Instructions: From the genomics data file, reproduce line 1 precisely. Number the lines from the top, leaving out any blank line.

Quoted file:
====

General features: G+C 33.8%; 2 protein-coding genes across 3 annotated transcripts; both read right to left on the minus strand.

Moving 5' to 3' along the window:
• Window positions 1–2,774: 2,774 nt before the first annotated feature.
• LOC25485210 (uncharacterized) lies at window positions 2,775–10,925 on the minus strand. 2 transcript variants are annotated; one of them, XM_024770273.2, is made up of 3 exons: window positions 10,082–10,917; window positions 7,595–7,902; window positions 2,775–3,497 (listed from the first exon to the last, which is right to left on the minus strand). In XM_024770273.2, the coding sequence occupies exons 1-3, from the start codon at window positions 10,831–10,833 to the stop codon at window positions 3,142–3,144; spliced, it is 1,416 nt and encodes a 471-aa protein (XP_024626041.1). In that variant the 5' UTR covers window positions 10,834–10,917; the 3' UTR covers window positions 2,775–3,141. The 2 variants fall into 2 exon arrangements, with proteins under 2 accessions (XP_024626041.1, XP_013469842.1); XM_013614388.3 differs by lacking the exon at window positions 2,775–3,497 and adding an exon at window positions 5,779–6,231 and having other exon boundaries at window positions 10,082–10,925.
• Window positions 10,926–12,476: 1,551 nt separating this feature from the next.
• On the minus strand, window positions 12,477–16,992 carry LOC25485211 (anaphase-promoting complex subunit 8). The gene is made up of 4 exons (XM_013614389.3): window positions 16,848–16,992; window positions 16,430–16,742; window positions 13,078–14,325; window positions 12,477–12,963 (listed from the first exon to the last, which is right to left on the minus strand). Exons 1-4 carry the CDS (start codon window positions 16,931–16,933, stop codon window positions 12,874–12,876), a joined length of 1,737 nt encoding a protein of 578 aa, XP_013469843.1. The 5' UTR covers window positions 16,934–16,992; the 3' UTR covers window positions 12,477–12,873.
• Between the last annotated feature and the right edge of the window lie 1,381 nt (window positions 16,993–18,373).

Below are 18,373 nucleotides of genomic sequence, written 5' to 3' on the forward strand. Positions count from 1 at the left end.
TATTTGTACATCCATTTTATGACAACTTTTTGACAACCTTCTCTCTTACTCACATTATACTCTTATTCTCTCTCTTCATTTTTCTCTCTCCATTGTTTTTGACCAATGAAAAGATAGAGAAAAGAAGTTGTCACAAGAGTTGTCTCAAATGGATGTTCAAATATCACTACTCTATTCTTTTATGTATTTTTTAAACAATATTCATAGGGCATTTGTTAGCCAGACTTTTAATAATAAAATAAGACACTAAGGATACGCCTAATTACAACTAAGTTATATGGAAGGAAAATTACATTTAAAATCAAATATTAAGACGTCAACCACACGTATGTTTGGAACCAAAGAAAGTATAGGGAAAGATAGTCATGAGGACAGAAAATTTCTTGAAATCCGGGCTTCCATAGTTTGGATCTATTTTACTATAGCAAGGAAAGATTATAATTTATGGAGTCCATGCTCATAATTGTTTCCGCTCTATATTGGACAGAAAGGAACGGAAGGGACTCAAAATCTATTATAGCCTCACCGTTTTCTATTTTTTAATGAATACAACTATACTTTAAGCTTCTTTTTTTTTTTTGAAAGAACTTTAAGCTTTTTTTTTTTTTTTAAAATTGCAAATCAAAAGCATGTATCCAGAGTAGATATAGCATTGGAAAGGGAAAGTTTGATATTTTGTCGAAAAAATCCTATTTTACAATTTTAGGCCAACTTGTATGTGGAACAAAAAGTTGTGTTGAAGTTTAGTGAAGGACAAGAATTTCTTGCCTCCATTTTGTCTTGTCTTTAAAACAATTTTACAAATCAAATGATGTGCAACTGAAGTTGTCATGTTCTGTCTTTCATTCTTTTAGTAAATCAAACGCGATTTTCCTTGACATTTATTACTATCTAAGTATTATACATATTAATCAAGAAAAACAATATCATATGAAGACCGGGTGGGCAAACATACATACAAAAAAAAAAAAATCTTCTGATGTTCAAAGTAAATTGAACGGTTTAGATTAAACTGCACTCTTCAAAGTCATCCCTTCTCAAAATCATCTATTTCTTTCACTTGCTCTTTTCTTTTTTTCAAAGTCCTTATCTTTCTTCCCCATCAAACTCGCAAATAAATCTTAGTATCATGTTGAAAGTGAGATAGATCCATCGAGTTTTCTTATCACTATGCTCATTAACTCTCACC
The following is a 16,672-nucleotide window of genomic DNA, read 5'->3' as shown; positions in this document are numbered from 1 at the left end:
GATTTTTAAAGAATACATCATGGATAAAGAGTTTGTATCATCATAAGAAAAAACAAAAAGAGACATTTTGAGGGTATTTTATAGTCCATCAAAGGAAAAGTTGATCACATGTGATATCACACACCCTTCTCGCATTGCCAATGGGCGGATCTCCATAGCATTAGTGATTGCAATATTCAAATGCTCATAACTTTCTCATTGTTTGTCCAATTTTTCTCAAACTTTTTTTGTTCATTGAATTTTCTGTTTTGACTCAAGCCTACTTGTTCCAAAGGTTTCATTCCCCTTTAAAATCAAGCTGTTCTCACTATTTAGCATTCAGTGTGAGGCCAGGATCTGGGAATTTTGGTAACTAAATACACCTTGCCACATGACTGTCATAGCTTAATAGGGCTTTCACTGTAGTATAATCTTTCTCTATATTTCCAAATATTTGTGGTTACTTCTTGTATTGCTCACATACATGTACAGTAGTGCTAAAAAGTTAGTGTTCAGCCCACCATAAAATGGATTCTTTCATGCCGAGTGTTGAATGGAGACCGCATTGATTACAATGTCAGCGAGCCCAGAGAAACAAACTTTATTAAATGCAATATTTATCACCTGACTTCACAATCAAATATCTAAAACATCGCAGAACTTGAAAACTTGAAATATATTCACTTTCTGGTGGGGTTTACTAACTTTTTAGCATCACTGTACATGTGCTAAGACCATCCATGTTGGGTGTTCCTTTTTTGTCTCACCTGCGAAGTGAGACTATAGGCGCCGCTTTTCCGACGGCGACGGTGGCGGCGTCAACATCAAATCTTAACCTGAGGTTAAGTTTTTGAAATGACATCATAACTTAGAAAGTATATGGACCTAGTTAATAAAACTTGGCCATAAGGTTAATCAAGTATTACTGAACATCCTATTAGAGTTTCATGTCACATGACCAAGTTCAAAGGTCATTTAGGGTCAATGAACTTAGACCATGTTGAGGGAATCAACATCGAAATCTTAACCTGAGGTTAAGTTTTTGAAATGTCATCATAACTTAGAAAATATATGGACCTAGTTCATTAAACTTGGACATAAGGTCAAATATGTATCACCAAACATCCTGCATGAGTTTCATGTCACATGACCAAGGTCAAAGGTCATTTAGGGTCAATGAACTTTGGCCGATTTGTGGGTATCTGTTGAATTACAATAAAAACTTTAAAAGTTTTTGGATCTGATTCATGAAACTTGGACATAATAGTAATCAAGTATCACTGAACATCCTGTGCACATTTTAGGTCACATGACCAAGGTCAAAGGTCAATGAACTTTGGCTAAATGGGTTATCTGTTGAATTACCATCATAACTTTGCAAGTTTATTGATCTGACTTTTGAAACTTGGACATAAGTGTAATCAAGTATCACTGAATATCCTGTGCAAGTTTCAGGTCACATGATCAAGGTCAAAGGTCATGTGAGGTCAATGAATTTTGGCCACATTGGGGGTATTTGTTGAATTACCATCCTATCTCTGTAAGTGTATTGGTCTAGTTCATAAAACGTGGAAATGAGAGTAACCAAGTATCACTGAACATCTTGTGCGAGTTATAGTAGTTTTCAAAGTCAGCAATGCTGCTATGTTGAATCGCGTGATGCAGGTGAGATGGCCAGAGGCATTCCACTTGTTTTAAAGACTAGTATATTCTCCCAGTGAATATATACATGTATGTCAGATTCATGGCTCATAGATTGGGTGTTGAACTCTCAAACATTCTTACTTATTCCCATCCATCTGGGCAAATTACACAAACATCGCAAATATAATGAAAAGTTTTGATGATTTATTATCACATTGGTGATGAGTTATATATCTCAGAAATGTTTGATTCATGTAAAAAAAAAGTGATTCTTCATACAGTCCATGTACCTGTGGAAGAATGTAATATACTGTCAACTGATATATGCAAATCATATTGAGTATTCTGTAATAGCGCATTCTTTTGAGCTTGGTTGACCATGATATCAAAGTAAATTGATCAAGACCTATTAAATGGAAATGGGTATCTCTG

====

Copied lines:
General features: G+C 33.8%; 2 protein-coding genes across 3 annotated transcripts; both read right to left on the minus strand.